Monday, July 27, 2009
10 year old Flavia De Luce lives in a household with an aloof father, 2 annoying older sisters, an inept housekeeper and a loyal handyman. Flavia is a chemistry whiz and has an acute understanding of poisons. When mysterious events begin to happen: Like a dead bird appearing on the doorstep with a postage stamp in its beak, and a mysterious late-night visitor argues with her father before turning up dead in the cucumber patch, Flavia turns to chemistry - and her curiosity and charm- to investigate.
Everything about this novel is perfect. The characters, setting, narrative, and plot work together to make this novel truly enjoyable.
If you pick up this book, you’ll want to get a cool drink, and settle down in your favourite lawn chair, because you won’t want to put it down until it’s done.
A new book in the library is the Antiques Roadshow Collectables: The Insider’s Guide to What’s Hot and What’s Not. This book offers useful information for the novice, and the serious collector. The text and photographs pertaining to each area of collecting include an introductory text and a note regarding its desirability. “What to look out for”, and “what’s not hot” are listed. “Key facts” describe the most important periods in the development of the subject. The Core collectibles section offers those items around which a collection may be built. Ask the expert boxes provide answers to frequently asked questions. An estimation of the value of each subject is also offered.
This is garage sale season and who knows, armed with the knowledge in this book, you may find an honest to goodness treasure, or, perhaps this book will keep you from throwing one out.
Al, a few weeks ago you interviewed Dennis Weidemann who wrote a book “This Water goes North”, and Dennis did a presentation in the Altona Library.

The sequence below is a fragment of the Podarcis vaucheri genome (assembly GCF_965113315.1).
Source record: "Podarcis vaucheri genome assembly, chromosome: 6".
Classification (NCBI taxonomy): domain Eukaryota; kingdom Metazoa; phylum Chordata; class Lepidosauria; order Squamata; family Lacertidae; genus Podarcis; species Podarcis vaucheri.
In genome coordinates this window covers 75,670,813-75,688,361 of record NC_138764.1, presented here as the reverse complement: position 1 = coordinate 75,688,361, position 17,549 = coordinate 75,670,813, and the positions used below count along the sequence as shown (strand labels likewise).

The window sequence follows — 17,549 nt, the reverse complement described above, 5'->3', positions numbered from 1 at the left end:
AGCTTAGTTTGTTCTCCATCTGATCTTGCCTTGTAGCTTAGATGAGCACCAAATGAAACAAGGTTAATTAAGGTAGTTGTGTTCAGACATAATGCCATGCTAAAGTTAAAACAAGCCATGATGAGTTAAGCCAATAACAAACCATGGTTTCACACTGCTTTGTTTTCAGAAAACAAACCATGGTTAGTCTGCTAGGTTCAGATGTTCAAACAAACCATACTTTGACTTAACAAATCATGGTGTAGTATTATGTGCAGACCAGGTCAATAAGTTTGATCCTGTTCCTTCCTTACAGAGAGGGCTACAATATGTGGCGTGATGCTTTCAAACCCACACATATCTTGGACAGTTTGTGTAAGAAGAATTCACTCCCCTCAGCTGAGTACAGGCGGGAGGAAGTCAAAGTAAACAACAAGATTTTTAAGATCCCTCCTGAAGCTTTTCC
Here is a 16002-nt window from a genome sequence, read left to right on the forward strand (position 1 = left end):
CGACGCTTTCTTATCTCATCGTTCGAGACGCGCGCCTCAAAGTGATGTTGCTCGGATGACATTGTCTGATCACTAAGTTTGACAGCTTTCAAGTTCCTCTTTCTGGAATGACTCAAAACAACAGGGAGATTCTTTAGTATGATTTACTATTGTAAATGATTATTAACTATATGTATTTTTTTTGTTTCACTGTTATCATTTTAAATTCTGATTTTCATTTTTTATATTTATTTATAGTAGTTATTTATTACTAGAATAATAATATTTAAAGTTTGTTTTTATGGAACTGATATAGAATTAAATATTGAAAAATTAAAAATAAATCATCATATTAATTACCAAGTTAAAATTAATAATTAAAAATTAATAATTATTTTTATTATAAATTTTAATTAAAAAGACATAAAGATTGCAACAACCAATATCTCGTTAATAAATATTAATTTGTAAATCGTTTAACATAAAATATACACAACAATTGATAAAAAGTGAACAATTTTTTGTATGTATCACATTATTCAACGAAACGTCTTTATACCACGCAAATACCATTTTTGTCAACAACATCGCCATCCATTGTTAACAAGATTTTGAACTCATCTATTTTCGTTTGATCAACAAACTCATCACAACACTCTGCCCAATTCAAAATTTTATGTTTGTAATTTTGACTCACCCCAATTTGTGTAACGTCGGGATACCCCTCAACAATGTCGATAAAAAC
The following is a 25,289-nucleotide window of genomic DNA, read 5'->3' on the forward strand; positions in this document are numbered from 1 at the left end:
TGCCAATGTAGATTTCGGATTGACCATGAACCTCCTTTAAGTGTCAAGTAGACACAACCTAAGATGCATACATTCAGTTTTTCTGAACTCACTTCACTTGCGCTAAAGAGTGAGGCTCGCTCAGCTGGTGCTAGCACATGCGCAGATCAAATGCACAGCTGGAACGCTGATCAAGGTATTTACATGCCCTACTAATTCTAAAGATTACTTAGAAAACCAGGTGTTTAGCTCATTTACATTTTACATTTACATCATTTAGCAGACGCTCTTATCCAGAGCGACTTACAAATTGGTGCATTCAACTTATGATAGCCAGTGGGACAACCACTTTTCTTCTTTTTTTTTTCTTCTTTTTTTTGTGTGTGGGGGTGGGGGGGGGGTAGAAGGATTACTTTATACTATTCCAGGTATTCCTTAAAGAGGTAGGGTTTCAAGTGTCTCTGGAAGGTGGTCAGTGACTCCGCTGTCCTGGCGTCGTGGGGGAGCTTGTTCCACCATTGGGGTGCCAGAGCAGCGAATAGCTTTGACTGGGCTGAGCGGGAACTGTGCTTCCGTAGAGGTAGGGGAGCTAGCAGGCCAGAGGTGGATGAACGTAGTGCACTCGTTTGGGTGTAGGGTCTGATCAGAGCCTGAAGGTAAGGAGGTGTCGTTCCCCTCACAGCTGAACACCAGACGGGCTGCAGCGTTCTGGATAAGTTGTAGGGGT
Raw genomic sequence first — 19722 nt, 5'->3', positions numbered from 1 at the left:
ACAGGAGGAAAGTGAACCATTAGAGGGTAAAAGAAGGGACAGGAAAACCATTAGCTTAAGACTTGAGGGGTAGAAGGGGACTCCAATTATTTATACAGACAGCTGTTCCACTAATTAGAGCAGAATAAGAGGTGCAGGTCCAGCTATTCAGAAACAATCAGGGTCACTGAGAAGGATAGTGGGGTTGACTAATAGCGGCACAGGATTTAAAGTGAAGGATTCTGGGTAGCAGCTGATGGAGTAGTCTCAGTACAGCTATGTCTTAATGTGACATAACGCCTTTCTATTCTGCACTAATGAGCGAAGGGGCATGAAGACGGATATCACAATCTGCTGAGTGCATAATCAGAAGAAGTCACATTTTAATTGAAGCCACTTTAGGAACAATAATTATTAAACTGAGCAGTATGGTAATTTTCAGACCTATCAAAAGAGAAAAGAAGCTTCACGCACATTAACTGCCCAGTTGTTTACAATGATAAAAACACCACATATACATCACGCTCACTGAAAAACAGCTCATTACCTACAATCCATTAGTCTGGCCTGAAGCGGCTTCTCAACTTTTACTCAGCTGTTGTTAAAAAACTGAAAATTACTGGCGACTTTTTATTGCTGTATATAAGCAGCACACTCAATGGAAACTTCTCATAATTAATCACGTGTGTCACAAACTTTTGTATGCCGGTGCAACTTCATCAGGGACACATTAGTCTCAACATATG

In 1979 Dennis and 3 friends canoed down the Red River from Iowa, across Lake Winnipeg, and into the Hayes River, all the way to York Factory on Hudson Bay. The 4 young men set out with borrowed canoes, poor equipment, little experience and little knowledge of what to expect. At that point we did not yet have a copy of the book, but after reading it, I can truly say I really enjoyed it, and savoured every page.
Throughout much of the book , one thought kept popping into my mind … What were they thinking… But that is what makes up much of the charm of this book. Weidemann does a great job of telling the reader what was is in the head and the heart of a young adventurer. One particularly poignant statement comes as they enter Canada.
Upon leaving Norway House, Weidemann writes about how unexpectedly difficult it was to leave the small communities where they had made friendships.
I recently came across a quote by the great adventurer, Sir Edmund Hilary, and although he was writing about his home, New Zealand, the same can be said of Canada “In my journeying through the wild and lovely places of the earth, I sometimes forget how lovely my own land is.”
Wiedemann reminds us all of how beautiful and interesting our country is, and that adventure comes to those who welcome it.